Langerhans cell histiocytosis (LCH) is a potentially fatal condition characterized by granulomatous lesions with characteristic clonal mononuclear phagocytes (MNPs) harboring activating somatic mutations in mitogen-activated protein kinase (MAPK) pathway genes, most notably BRAF. We recently discovered that the BRAF mutation can also affect multipotent hematopoietic progenitor cells (HPCs) in multisystem LCH disease. How the BRAF mutation in HPCs leads to LCH is not known. Here we show that enforced expression of the BRAF mutation in early mouse and human multipotent HPCs induced a senescence program that led to HPC growth arrest, apoptosis resistance and a senescence-associated secretory phenotype (SASP). SASP, in turn, promoted HPC skewing toward the MNP lineage, leading to the accumulation of senescent MNPs in tissue and the formation of LCH lesions. Accordingly, elimination of senescent cells using INK-ATTAC transgenic mice, as well as pharmacologic blockade of SASP, improved LCH disease in mice. These results identify senescent cells as a new target for the treatment of LCH.
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http://dx.doi.org/10.1038/s41591-021-01304-xDOI Listing
May 2021

Neurological complications of cancer immunotherapy.

Cancer Treat Rev 2021 Jun 23;97:102189. Epub 2021 Mar 23.

Division of Oncology, Department of Medicine I, Medical University of Vienna, Austria.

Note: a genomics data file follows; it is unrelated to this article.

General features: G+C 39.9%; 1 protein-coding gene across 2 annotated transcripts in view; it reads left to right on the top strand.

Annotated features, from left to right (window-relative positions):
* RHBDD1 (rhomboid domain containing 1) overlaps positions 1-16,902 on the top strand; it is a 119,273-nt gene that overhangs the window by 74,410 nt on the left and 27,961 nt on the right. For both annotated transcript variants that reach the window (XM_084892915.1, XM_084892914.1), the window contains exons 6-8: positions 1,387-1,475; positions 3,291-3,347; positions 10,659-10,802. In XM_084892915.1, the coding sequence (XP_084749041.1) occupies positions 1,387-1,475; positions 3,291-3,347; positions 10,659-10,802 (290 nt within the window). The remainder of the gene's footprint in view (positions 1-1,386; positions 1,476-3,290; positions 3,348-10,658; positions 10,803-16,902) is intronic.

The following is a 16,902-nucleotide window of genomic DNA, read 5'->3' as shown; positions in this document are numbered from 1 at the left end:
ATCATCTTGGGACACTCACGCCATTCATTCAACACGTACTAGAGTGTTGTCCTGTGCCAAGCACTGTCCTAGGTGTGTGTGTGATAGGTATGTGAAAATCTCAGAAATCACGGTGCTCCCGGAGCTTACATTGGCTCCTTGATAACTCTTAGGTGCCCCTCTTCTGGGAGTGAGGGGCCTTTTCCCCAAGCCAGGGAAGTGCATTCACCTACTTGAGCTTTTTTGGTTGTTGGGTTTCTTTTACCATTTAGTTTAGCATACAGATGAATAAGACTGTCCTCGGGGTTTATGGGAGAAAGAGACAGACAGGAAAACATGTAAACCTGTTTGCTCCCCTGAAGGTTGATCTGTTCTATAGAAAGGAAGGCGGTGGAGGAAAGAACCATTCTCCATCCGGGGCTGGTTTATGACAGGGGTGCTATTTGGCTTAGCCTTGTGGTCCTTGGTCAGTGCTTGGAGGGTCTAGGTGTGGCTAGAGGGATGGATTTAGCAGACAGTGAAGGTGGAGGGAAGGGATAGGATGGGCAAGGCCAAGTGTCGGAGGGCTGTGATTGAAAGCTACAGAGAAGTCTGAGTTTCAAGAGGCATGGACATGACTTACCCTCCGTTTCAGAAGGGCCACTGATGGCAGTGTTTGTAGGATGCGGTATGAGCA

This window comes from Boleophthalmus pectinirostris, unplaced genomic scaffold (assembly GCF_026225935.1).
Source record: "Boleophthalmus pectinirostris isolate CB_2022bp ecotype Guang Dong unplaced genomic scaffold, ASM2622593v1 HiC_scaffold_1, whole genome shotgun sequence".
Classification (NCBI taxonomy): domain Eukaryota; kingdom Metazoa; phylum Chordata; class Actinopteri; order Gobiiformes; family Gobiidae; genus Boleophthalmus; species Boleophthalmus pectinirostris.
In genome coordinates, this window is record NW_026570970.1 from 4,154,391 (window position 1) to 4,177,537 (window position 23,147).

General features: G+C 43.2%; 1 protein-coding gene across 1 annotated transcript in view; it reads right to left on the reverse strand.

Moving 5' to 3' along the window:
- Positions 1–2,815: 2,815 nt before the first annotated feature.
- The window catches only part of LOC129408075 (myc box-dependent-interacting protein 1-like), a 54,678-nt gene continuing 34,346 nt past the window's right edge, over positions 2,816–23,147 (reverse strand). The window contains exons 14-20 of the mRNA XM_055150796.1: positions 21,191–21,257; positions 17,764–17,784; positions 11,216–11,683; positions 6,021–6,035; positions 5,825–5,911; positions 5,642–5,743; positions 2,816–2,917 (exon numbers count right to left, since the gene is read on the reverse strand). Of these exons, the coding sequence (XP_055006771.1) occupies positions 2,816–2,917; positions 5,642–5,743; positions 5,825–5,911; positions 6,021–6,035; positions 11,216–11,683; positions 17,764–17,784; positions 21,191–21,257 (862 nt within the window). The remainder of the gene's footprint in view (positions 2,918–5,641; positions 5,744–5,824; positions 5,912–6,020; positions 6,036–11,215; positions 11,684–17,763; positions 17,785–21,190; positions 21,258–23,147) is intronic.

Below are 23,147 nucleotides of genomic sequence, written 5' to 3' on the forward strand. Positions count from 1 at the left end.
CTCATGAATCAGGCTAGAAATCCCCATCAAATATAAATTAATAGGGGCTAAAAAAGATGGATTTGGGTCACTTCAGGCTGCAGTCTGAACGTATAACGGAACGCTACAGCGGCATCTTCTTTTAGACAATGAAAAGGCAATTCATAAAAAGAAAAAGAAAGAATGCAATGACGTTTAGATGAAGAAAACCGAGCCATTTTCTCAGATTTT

Immunotherapy has emerged as a powerful therapeutic approach in many areas of clinical oncology and hematology. The approval of ipilimumab, a monoclonal antibody targeting the immune cell receptor CTLA-4, has marked the beginning of the era of immune checkpoint inhibitors. In the meantime, numerous antibodies targeting the PD-1 pathway have expanded the class of clinically approved immune checkpoint inhibitors. Furthermore, novel antibodies directed against other immune checkpoints are currently in clinical evaluation. More recently, bispecific antibodies, which link T cells directly to tumor cells as well as adoptive T cell transfer with immune cells engineered to express a chimeric antigen receptor, have been approved in certain indications. Neurological complications associated with the use of these novel immunotherapeutic concepts have been recognized more and more frequently. Immune checkpoint inhibitors may cause various neurological deficits mainly by alterations of the peripheral nervous system's integrity. These include radiculopathies, neuropathies, myopathies as well as myasthenic syndromes. Side effects involving the central nervous system are less frequent but may result in severe clinical symptoms and syndromes. The administration of chimeric antigen receptor (CAR) T cell is subject to rigorous patient selection and their use is frequently associated with neurological complications including encephalopathy and seizures, which require immediate action and appropriate therapeutic measures. Close clinical monitoring for neurological symptoms is key for early recognition of immunotherapy-related side effects. Comprehensive diagnostic work-up and adequate therapeutic measures are essential to avoid further clinical deterioration and residual neurological deficits.